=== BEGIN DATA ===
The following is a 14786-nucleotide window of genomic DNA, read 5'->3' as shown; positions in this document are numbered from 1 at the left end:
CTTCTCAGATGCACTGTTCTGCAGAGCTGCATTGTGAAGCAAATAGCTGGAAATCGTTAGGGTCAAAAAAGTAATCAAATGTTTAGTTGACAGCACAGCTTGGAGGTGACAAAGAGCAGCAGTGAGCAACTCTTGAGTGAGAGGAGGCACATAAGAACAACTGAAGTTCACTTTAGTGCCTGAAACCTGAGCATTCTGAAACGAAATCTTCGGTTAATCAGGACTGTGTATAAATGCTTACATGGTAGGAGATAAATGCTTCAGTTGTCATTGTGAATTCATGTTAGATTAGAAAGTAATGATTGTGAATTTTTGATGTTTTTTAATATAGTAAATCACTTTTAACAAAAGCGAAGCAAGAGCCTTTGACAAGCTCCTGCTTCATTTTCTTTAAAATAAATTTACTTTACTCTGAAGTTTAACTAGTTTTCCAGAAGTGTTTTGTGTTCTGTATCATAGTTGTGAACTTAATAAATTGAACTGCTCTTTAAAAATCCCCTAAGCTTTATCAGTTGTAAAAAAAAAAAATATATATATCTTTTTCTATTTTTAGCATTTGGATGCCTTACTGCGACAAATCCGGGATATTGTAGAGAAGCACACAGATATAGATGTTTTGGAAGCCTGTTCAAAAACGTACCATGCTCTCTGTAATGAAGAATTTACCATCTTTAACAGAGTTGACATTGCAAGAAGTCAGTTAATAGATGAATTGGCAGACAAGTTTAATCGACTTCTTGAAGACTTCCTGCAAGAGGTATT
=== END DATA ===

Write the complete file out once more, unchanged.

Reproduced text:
The following is a 14786-nucleotide window of genomic DNA, read 5'->3' as shown; positions in this document are numbered from 1 at the left end:
CTTCTCAGATGCACTGTTCTGCAGAGCTGCATTGTGAAGCAAATAGCTGGAAATCGTTAGGGTCAAAAAAGTAATCAAATGTTTAGTTGACAGCACAGCTTGGAGGTGACAAAGAGCAGCAGTGAGCAACTCTTGAGTGAGAGGAGGCACATAAGAACAACTGAAGTTCACTTTAGTGCCTGAAACCTGAGCATTCTGAAACGAAATCTTCGGTTAATCAGGACTGTGTATAAATGCTTACATGGTAGGAGATAAATGCTTCAGTTGTCATTGTGAATTCATGTTAGATTAGAAAGTAATGATTGTGAATTTTTGATGTTTTTTAATATAGTAAATCACTTTTAACAAAAGCGAAGCAAGAGCCTTTGACAAGCTCCTGCTTCATTTTCTTTAAAATAAATTTACTTTACTCTGAAGTTTAACTAGTTTTCCAGAAGTGTTTTGTGTTCTGTATCATAGTTGTGAACTTAATAAATTGAACTGCTCTTTAAAAATCCCCTAAGCTTTATCAGTTGTAAAAAAAAAAAATATATATATCTTTTTCTATTTTTAGCATTTGGATGCCTTACTGCGACAAATCCGGGATATTGTAGAGAAGCACACAGATATAGATGTTTTGGAAGCCTGTTCAAAAACGTACCATGCTCTCTGTAATGAAGAATTTACCATCTTTAACAGAGTTGACATTGCAAGAAGTCAGTTAATAGATGAATTGGCAGACAAGTTTAATCGACTTCTTGAAGACTTCCTGCAAGAGGTATT